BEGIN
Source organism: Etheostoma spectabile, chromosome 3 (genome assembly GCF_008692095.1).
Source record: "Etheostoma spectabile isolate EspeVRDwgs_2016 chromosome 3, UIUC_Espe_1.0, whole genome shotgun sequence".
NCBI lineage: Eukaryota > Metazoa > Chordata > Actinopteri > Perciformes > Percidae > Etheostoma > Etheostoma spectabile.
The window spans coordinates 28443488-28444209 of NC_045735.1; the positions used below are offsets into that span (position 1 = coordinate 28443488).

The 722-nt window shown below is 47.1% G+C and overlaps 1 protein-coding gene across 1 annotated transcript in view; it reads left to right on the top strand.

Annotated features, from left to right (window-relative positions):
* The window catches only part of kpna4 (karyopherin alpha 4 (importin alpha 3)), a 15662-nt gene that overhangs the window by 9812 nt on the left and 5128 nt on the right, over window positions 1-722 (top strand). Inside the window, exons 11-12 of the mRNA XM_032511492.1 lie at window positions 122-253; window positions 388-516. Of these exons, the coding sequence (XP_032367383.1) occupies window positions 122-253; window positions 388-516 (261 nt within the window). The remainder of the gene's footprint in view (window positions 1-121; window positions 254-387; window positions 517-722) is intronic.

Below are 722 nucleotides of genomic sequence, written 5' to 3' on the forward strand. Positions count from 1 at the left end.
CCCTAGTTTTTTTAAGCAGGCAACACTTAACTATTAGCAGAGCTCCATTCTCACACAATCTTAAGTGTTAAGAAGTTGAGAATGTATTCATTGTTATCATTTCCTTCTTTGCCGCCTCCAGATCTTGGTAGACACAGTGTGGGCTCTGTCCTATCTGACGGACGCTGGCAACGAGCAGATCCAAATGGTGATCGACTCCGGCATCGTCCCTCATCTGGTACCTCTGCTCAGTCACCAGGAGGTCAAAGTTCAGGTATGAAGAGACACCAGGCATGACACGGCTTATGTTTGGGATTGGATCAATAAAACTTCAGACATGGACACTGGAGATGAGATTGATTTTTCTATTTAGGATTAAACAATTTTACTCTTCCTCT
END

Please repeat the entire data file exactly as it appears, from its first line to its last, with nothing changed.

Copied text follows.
Source organism: Etheostoma spectabile, chromosome 3 (genome assembly GCF_008692095.1).
Source record: "Etheostoma spectabile isolate EspeVRDwgs_2016 chromosome 3, UIUC_Espe_1.0, whole genome shotgun sequence".
NCBI lineage: Eukaryota > Metazoa > Chordata > Actinopteri > Perciformes > Percidae > Etheostoma > Etheostoma spectabile.
The window spans coordinates 28443488-28444209 of NC_045735.1; the positions used below are offsets into that span (position 1 = coordinate 28443488).

The 722-nt window shown below is 47.1% G+C and overlaps 1 protein-coding gene across 1 annotated transcript in view; it reads left to right on the top strand.

Annotated features, from left to right (window-relative positions):
* The window catches only part of kpna4 (karyopherin alpha 4 (importin alpha 3)), a 15662-nt gene that overhangs the window by 9812 nt on the left and 5128 nt on the right, over window positions 1-722 (top strand). Inside the window, exons 11-12 of the mRNA XM_032511492.1 lie at window positions 122-253; window positions 388-516. Of these exons, the coding sequence (XP_032367383.1) occupies window positions 122-253; window positions 388-516 (261 nt within the window). The remainder of the gene's footprint in view (window positions 1-121; window positions 254-387; window positions 517-722) is intronic.

Below are 722 nucleotides of genomic sequence, written 5' to 3' on the forward strand. Positions count from 1 at the left end.
CCCTAGTTTTTTTAAGCAGGCAACACTTAACTATTAGCAGAGCTCCATTCTCACACAATCTTAAGTGTTAAGAAGTTGAGAATGTATTCATTGTTATCATTTCCTTCTTTGCCGCCTCCAGATCTTGGTAGACACAGTGTGGGCTCTGTCCTATCTGACGGACGCTGGCAACGAGCAGATCCAAATGGTGATCGACTCCGGCATCGTCCCTCATCTGGTACCTCTGCTCAGTCACCAGGAGGTCAAAGTTCAGGTATGAAGAGACACCAGGCATGACACGGCTTATGTTTGGGATTGGATCAATAAAACTTCAGACATGGACACTGGAGATGAGATTGATTTTTCTATTTAGGATTAAACAATTTTACTCTTCCTCT